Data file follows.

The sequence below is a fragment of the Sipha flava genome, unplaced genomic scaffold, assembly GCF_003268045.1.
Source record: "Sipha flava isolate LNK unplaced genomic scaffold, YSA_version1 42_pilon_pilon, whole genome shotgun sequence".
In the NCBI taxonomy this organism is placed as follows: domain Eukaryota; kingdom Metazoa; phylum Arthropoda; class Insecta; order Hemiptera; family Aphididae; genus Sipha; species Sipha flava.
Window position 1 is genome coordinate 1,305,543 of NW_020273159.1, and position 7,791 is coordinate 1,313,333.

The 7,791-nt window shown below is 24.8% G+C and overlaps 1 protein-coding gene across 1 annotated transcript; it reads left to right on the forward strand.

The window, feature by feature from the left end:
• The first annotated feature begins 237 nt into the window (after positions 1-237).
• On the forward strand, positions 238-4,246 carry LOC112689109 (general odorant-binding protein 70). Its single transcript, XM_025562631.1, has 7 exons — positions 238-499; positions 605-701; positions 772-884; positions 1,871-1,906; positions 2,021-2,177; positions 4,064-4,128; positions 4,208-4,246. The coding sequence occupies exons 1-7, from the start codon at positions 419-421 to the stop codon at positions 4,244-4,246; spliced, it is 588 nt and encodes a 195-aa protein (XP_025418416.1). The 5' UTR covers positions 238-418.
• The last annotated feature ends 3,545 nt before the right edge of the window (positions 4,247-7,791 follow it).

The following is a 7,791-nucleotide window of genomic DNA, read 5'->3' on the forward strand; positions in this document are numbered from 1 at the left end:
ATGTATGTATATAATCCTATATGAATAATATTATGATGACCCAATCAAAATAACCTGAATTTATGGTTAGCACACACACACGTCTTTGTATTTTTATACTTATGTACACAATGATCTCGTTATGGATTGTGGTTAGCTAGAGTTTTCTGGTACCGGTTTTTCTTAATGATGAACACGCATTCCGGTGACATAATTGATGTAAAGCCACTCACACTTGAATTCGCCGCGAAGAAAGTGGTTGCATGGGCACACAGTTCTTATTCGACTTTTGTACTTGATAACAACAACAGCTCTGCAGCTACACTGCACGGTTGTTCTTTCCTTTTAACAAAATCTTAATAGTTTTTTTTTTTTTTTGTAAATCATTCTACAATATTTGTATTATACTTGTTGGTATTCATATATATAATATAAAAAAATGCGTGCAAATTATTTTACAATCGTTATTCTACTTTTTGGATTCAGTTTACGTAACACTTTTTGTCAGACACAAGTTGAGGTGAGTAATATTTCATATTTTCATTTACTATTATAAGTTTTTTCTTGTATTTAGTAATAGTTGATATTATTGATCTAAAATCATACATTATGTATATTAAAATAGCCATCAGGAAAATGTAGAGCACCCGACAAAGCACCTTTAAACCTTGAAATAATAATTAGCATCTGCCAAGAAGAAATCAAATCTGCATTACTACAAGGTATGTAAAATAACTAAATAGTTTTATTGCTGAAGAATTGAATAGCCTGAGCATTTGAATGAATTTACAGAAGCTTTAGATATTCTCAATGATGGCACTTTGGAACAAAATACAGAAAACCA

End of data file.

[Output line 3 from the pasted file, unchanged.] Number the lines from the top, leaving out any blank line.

In the NCBI taxonomy this organism is placed as follows: domain Eukaryota; kingdom Metazoa; phylum Arthropoda; class Insecta; order Hemiptera; family Aphididae; genus Sipha; species Sipha flava.